Advertisement
YOU ARE HERE: LAT HomeCollectionsNairobi
IN THE NEWS

Nairobi

NEWS
August 30, 1998 | STEVE BERRY, TIMES STAFF WRITER
Every day, two gigantic buses lurch and bounce over hundreds of miles on a bone-jarring dirt road before making a brief, dusty stop in Witu. To the people of this predominantly African Muslim village, these rugged buses are vital links to the outside world, so they happily throw out the welcome mat. But last week, the outside world tromped on that welcome mat, as FBI agents and Kenyan police armed with automatic weapons roared into the village looking for clues to solve the Aug.
Advertisement
NEWS
January 26, 1986 | Associated Press
Ugandan rebels Saturday took control of Kampala after two days of house-to-house fighting, reducing government resistance in the capital to a few pockets of holdout troops, Western and U.N. officials said. "Kampala is in NRA (National Resistance Army) hands," said a report radioed to the British High Commission (embassy) in Nairobi by British diplomats Saturday night. "There are still pockets of resistance," the report said. "Things have quieted down, but there is still shooting."
NEWS
January 30, 2001 | JOHN J. GOLDMAN, TIMES STAFF WRITER
A federal judge on Monday reversed himself and ruled that jurors can be shown an alleged confession by a defendant charged with participating in the bombing of two U.S. embassies in Africa in 1998 that killed 224 people. The decision by Judge Leonard B. Sand in U.S.
WORLD
September 23, 2013 | By Henry Chu
LONDON -- In a highly unusual decision, the International Criminal Court allowed Kenya's deputy president, who is accused of crimes against humanity, to leave his trial at The Hague on Monday to go home and help deal with the terror attack at a Nairobi shopping mall. William Ruto was excused for a week by the ICC after his attorneys filed an urgent motion asking for proceedings against him to be adjourned so that he could return to Kenya to help the government respond to “an ongoing and extremely serious matter of national security.” Presiding Judge Chile Eboe-Osuji granted the request, an apparently unprecedented decision in what is already an unprecedented trial, the first by the court of a sitting government leader.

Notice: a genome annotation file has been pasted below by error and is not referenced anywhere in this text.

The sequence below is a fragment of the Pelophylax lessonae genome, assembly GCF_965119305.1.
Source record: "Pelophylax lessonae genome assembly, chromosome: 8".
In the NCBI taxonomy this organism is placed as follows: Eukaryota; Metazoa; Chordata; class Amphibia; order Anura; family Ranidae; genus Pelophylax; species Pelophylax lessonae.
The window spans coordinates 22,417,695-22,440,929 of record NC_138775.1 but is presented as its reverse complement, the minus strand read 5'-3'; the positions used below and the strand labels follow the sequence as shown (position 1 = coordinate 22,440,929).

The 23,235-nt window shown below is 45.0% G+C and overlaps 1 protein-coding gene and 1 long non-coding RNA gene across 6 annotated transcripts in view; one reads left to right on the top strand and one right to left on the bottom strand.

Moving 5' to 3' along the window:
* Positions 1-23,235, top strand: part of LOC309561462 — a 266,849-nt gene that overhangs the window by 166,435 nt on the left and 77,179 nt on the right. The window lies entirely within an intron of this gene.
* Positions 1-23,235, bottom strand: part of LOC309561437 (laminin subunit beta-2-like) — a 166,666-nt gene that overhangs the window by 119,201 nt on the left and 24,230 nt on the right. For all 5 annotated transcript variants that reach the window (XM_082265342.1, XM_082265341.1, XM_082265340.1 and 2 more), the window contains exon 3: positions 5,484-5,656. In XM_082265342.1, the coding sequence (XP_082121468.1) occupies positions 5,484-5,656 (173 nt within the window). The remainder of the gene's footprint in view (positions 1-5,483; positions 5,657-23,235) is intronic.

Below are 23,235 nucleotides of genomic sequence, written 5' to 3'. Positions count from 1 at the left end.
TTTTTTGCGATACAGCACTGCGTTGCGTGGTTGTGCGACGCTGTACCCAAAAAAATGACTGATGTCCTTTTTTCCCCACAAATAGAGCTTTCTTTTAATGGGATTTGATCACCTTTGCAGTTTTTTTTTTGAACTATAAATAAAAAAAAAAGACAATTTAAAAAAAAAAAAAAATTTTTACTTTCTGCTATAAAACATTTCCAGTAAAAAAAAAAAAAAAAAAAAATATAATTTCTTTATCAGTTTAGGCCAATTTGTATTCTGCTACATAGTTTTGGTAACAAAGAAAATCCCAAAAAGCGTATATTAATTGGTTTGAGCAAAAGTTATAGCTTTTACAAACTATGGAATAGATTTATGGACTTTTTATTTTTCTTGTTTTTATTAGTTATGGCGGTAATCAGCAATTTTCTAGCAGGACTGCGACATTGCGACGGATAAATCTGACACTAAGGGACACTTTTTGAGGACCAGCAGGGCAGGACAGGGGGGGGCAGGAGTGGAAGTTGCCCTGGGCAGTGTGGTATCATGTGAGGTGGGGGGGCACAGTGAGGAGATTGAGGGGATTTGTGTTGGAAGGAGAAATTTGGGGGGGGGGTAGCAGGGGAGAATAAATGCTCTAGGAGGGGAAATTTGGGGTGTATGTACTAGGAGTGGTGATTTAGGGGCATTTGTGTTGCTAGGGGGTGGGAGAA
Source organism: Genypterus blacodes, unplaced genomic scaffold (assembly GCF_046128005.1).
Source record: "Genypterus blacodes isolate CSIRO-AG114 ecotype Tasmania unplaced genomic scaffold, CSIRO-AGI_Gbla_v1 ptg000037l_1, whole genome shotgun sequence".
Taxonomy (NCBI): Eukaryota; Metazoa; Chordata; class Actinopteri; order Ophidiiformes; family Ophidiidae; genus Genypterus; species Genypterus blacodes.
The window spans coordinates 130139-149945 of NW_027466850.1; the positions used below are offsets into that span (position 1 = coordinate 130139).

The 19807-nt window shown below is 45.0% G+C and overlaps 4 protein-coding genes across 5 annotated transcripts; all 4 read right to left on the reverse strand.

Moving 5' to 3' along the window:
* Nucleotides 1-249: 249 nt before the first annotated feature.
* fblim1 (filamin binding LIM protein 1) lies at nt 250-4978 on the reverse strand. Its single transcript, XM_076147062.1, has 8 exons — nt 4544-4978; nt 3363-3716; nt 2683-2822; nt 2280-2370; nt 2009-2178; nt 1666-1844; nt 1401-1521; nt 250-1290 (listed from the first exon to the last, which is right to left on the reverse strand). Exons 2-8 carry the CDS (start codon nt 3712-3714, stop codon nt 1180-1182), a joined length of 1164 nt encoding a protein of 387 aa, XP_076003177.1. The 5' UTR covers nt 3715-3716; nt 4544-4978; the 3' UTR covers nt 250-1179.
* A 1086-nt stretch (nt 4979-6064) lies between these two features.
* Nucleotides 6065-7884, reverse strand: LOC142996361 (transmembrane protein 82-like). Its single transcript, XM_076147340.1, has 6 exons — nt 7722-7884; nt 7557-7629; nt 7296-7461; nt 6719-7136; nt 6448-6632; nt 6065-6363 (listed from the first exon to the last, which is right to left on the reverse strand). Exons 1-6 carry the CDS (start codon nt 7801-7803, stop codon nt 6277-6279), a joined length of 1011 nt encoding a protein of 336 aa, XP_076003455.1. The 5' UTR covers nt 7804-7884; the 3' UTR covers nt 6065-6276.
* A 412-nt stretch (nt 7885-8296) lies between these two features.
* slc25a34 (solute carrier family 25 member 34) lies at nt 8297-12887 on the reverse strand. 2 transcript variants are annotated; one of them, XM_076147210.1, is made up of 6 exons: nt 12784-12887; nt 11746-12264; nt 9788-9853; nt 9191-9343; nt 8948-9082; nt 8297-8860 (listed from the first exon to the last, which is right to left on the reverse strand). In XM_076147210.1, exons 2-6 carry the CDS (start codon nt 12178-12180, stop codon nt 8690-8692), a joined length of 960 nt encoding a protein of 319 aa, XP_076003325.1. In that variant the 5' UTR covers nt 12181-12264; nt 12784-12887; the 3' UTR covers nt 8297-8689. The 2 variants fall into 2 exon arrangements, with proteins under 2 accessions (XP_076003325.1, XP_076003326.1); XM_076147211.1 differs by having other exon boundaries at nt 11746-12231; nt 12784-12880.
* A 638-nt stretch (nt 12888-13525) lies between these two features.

ENTERTAINMENT
September 23, 2013 | By Carolyn Kellogg
Kofi Awoonor, poet and diplomat from Ghana, was slain during the Kenya mall attack. The seige of the Nairobi mall by an Al Qaeda-linked Somalia militia began on Sept. 20 and is currently ongoing. A total of 62 people have been killed, including three assailants. Awoonor was in Kenya for the 2013 Storymoja Hay Festival, a four-day long celebration the art of storytelling that was suspended after the mall shootings. He had been asked to participate in the festival by Ghanaian-born Jamaican poet Kwame Dawes, who remembered him in the Wall Street Journal.
SPORTS
October 18, 2013 | By David Wharton
The African field hockey championships will finally take place in Kenya next month, which might not seem like a big deal until you know the backstory. The 2013 Africa Cup for Nations is proof that sports and politics can never be completely separate. The men's and women's tournament was originally scheduled to take place in Egypt but had to be moved because of political unrest in that country. Officials set a new date for early this month in Kenya. Then terrorists attacked Nairobi's Westgate shopping mall in a siege that claimed the lives of at least 67 people and injured many more.
WORLD
November 15, 2013 | By Robyn Dixon
JOHANNESBURG, South Africa -- Kenya and the African Union failed on Friday to persuade the U.N. Security Council to delay the trials in the Hague of Kenyan President Uhuru Kenyatta and his deputy, William Ruto. The U.N. draft resolution seeking the delay was sponsored by Togo, Morocco and Rwanda, a strong opponent of the International Criminal Court, where the two leaders are facing trials over ethnic violence in their country during 2007 elections. The resolution argued that the Kenyan leaders need time to consolidate security in their country after the recent terrorist attack on a Nairobi shopping mall.
WORLD
September 23, 2013 | By Nicholas Soi and Robyn Dixon
NAIROBI, Kenya -- Kenyan officials said early Tuesday that the violent standoff at an upscale shopping mall was drawing to a close and that all hostages were believed to have been freed. "Our forces are combing the mall floor by floor looking for anyone left behind," the Interior Ministry said in a tweet about 1 a.m. "We believe all hostages have been released. " No other details were given. Gunfire and explosions were heard on and off throughout the day Monday, after security forces launched a dawn assault to flush out the militants who stormed the Westgate mall Saturday.
WORLD
January 12, 2008 | Edmund Sanders, Times Staff Writer
With a thriving economy and two free, fair elections under its belt, Kenya was supposed to be a model for Africa. But much of its progress appears to have unraveled in two weeks of postelection violence in which 500 people have been killed and 250,000 driven from their homes. An economy that grew 6% last year has screeched to a halt, tribal clashes are threatening to boil over, and Kenya's reputation as a democratic stalwart is in tatters.
OPINION
June 7, 2010 | Victor Peskin and Eric Stover
Two recent events marked a potential turning point in Kenya's troubled political history. The first was the unveiling of a proposed new constitution, which would limit the power of the president and provide for an independent judiciary. The second was a visit to Nairobi by Luis Moreno-Ocampo, the International Criminal Court's chief prosecutor, who announced he would seek indictments and convictions of up to six masterminds of Kenya's postelection violence that left more than 1,100 people dead and displaced hundreds of thousands in 2008.
Los Angeles Times Articles
|